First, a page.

Imagine if you spent four years on one of the following:
⦁ Writing a book manuscript
⦁ Getting your college degree
⦁ Putting your child through college
⦁ Playing small gigs in hopes of landing a record deal
⦁ Working with a fertility specialist to get pregnant
⦁ Preparing to launch a new business
⦁ Building your dream home
⦁ Campaigning for office
⦁ Restoring a vintage automobile
⦁ Laying the groundwork to start a church
⦁ Following a tight budget to get out of debt
Now imagine that you're on the very edge of accomplishing that goal. You can see the finish line. You feel both the relief of completion and the exhilaration of accomplishment. You're thinking of how your life is about to change in the coming moments when a dream comes true and opens even further doors of possibility.
The Olympian’s universe
And then...due to an innocent mistake, a small error, a slight misunderstanding, a brief lapse of concentration, a minor setback...it's suddenly all gone. In an instant. That's the world an Olympic athlete lives in.
Of course, it must be gratifying and exciting to be one of the best in the world in your sport, to represent your country, and to compete in the earth’s premier athletic event. Win a gold medal and you’re an instant celebrity back home. Win a gold medal and then watch the doors open for commercials, lucrative endorsements, TV commentating, and high-paying speaking gigs.
Winning an Olympic medal is never an end to itself. For many amateur athletes, the Olympics is like the summer job that helps pay for college or the internship that hopefully leads to a job offer. Of course, just competing as an Olympic athlete will make you a hero in your small hometown, but a Welcome Home party and parade doesn’t pay the bills.
It's never just four years
In these 2022 Winter Olympics, gold medal favorite, Mikaela Shiffrin, made costly mistakes on two of her slalom ski runs which took her out of contention for any medal at all. In her first event Shiffrin missed a gate. A few days later in another event she crashed 11 seconds into her run. Afterwards, Shiffrin struggled to hold back the tears as she told reporters that her disappointing performance "makes me second-guess the last 15 years."
Did you hear that? In that moment Shiffrin wasn't just doubting and possibly regretting dedicating the last four years of her life to a sport. She was questioning the last 15 years. Mikaela will turn 27 next month. Because of two split-second mistakes while wearing a pair of snow skis, a young lady is struggling with buyers' remorse on how she has spent more than half her life. This is someone who already owns two Olympic gold medals and is a three-time World Cup champion. And in two days, Mikaela Shiffrin was looking in the rearview mirror and questioning it all. The Olympics can do that to a person.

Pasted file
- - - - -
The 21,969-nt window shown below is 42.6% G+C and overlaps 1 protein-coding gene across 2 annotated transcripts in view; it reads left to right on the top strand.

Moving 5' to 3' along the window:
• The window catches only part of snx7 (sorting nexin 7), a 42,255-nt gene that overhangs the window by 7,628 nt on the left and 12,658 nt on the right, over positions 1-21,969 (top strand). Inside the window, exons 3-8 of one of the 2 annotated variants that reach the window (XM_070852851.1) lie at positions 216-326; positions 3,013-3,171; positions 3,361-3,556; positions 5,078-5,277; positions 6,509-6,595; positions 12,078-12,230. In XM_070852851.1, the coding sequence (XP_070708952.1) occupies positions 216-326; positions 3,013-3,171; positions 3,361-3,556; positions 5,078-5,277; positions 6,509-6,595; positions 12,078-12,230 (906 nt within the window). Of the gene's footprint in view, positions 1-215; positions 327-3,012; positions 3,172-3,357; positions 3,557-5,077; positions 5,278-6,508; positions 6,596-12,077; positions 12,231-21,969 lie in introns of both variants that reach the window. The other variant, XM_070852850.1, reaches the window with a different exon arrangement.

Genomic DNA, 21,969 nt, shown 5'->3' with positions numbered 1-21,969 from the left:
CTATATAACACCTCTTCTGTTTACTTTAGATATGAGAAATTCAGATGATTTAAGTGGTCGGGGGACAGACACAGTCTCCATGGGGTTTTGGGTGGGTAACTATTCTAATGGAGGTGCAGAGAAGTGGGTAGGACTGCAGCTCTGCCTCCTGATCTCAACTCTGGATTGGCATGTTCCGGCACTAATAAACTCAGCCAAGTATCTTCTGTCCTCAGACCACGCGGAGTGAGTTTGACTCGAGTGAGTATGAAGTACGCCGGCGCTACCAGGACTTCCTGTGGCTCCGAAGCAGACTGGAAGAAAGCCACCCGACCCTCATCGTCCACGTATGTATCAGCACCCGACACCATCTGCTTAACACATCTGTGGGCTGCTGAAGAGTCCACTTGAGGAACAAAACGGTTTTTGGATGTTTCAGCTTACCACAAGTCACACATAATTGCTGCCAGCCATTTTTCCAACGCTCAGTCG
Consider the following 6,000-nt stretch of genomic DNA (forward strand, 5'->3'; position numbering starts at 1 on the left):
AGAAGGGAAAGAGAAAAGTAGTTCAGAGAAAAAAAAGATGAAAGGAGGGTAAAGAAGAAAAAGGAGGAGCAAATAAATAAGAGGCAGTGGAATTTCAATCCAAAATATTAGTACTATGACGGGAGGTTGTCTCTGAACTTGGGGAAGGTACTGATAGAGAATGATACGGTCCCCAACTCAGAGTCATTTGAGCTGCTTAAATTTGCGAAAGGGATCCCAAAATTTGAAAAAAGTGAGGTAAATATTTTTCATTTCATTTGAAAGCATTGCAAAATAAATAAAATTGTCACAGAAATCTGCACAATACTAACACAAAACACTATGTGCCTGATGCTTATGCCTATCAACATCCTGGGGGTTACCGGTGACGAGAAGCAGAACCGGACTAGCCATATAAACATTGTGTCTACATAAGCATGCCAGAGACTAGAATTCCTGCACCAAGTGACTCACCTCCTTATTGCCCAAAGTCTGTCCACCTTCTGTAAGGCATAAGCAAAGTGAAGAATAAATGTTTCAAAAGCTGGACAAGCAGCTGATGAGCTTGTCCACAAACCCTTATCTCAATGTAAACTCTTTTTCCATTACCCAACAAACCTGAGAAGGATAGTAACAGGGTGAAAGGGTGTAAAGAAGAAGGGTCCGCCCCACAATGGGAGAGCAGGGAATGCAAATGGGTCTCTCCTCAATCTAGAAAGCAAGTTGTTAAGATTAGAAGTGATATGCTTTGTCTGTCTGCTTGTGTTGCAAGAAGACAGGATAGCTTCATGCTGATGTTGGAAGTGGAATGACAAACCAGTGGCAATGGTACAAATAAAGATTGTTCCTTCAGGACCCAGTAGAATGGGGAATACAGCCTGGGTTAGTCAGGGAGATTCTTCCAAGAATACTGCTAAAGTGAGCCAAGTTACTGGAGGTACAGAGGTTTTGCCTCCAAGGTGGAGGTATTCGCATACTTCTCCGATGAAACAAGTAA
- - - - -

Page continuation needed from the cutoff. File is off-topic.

Compared to your job
When you make a mistake at your job, there is not a world-wide television network capturing your blunder on live TV, replaying it over and over to its audience of millions, zooming in on your reaction, followed by someone sticking a microphone in your face and asking how it feels to lose in one of the biggest moments of your life.
And by the way, keep in mind that Olympians can totally whiff on winning a medal after a flawless run or routine. No mistakes, no errors, no slips, no falls, not even a stumble. That's because the margin between a gold medal and no medal is often a tenth of a point or a tenth of a second. Imagine your boss telling you that you're fired for being three-tenths of a second late to a meeting.
Compared to your life
There's a particular moment in figure skating I find excruciating to watch. First of all, let's face it, in ice skating it's all about the jumps and landings. Everything else is elegant filler. It's the same thing in much of women's gymnastics. It's not fair, but that's how it is. Whether the skating competitors are women, men, or pairs, I feel for them when they fall.
Because in figure skating after a fall, you have to get up and keep skating with a beaming smile and finish your routine even though you want to get up and skate directly to the nearest exit because you know you lost the competition before your backside even hit the ice. In other words, you've got to get up and act like nothing happened, like no one saw what everyone just saw.
There's something about that moment that makes me look away. A courteous and collective denial to hide what the skater and audience knows and feels--that falling = failing. At least in this sport, especially in the Olympics.
I'm grateful that life is not typically so ruthless a judge. I'm grateful for grace--not the kind of grace that describes my movements, but the kind of grace that cushions my falling. I need such grace. I need to know that my flaws aren’t permanent and that my fallings and failings are painful but not fatal.
Ramon Presson, PhD, is a licensed marriage and family therapist in Franklin, (www.ramonpressontherapy.com) the author of multiple books, and a member of the National Society of Newspaper Columnists. He can be reached at [email protected].